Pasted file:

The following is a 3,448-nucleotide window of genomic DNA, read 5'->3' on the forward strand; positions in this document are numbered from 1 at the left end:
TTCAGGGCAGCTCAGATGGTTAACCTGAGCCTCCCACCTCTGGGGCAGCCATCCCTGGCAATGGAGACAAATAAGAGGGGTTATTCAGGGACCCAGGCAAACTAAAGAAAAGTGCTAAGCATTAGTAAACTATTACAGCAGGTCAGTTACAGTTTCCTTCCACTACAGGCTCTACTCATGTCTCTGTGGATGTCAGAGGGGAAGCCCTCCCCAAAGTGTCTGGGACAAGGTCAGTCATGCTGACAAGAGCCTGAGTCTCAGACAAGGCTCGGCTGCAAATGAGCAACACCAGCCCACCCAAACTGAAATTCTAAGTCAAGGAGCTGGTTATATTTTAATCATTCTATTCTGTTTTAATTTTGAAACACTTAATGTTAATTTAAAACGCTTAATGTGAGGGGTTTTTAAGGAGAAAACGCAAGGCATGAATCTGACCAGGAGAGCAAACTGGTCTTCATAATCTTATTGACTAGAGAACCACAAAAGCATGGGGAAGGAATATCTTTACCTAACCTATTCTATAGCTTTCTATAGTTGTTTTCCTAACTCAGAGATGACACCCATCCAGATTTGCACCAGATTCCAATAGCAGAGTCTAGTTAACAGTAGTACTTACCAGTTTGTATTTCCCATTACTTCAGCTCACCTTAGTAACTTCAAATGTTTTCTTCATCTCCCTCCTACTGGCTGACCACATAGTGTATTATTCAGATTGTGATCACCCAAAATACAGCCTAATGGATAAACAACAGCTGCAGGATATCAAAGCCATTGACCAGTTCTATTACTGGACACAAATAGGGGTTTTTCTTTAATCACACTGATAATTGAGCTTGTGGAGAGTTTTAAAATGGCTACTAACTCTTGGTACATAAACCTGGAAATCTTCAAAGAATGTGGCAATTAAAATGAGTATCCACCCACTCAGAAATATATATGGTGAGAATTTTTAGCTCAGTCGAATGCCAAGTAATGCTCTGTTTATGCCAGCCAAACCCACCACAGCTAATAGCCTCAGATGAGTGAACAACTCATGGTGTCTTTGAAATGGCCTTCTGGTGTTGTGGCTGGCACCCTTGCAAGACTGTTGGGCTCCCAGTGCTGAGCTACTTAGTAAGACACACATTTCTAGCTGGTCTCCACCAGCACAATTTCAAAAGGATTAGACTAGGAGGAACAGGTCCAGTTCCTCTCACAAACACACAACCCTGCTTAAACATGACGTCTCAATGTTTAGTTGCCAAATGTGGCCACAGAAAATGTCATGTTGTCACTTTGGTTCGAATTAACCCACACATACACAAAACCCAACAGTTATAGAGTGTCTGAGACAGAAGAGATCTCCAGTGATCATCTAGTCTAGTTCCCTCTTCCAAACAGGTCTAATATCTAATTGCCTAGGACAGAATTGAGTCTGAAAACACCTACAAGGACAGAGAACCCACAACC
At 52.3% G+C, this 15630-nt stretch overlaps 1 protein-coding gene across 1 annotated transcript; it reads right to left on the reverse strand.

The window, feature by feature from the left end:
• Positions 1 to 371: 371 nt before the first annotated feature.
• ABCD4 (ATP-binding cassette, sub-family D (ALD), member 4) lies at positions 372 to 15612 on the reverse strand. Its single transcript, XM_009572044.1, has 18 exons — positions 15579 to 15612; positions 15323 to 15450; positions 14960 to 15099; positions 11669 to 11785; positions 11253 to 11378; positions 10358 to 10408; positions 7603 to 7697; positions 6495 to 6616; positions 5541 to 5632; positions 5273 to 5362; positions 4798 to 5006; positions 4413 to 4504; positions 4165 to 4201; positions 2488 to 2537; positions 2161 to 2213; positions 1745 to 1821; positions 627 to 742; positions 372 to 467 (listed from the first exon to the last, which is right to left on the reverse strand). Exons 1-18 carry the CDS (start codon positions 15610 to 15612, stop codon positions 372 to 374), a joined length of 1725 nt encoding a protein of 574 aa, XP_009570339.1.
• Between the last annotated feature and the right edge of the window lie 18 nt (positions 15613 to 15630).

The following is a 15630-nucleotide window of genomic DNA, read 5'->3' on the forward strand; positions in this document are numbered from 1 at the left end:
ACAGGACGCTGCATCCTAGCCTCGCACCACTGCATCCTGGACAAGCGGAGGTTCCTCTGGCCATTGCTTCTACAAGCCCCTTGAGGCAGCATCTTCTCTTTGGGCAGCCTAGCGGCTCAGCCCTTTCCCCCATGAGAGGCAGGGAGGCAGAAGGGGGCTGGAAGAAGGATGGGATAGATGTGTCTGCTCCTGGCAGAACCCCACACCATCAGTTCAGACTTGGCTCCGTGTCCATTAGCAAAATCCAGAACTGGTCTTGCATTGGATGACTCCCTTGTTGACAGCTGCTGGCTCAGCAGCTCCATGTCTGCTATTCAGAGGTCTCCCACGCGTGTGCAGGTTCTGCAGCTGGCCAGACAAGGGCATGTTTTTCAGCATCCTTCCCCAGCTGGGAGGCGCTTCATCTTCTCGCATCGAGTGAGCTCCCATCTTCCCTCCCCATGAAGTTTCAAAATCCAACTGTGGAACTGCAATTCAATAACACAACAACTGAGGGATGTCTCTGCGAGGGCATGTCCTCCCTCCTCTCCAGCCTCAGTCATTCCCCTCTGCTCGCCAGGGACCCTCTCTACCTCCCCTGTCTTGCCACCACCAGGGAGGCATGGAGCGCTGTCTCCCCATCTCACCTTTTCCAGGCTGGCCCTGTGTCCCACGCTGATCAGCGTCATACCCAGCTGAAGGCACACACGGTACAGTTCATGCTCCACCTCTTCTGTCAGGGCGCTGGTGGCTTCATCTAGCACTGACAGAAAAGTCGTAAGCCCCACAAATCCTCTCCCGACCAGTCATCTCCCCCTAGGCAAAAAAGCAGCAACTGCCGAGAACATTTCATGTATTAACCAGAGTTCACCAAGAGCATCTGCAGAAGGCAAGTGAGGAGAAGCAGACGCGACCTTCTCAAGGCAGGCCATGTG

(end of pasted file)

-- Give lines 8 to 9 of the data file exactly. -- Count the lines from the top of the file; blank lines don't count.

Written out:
The following is a 15630-nucleotide window of genomic DNA, read 5'->3' on the forward strand; positions in this document are numbered from 1 at the left end:
ACAGGACGCTGCATCCTAGCCTCGCACCACTGCATCCTGGACAAGCGGAGGTTCCTCTGGCCATTGCTTCTACAAGCCCCTTGAGGCAGCATCTTCTCTTTGGGCAGCCTAGCGGCTCAGCCCTTTCCCCCATGAGAGGCAGGGAGGCAGAAGGGGGCTGGAAGAAGGATGGGATAGATGTGTCTGCTCCTGGCAGAACCCCACACCATCAGTTCAGACTTGGCTCCGTGTCCATTAGCAAAATCCAGAACTGGTCTTGCATTGGATGACTCCCTTGTTGACAGCTGCTGGCTCAGCAGCTCCATGTCTGCTATTCAGAGGTCTCCCACGCGTGTGCAGGTTCTGCAGCTGGCCAGACAAGGGCATGTTTTTCAGCATCCTTCCCCAGCTGGGAGGCGCTTCATCTTCTCGCATCGAGTGAGCTCCCATCTTCCCTCCCCATGAAGTTTCAAAATCCAACTGTGGAACTGCAATTCAATAACACAACAACTGAGGGATGTCTCTGCGAGGGCATGTCCTCCCTCCTCTCCAGCCTCAGTCATTCCCCTCTGCTCGCCAGGGACCCTCTCTACCTCCCCTGTCTTGCCACCACCAGGGAGGCATGGAGCGCTGTCTCCCCATCTCACCTTTTCCAGGCTGGCCCTGTGTCCCACGCTGATCAGCGTCATACCCAGCTGAAGGCACACACGGTACAGTTCATGCTCCACCTCTTCTGTCAGGGCGCTGGTGGCTTCATCTAGCACTGACAGAAAAGTCGTAAGCCCCACAAATCCTCTCCCGACCAGTCATCTCCCCCTAGGCAAAAAAGCAGCAACTGCCGAGAACATTTCATGTATTAACCAGAGTTCACCAAGAGCATCTGCAGAAGGCAAGTGAGGAGAAGCAGACGCGACCTTCTCAAGGCAGGCCATGTG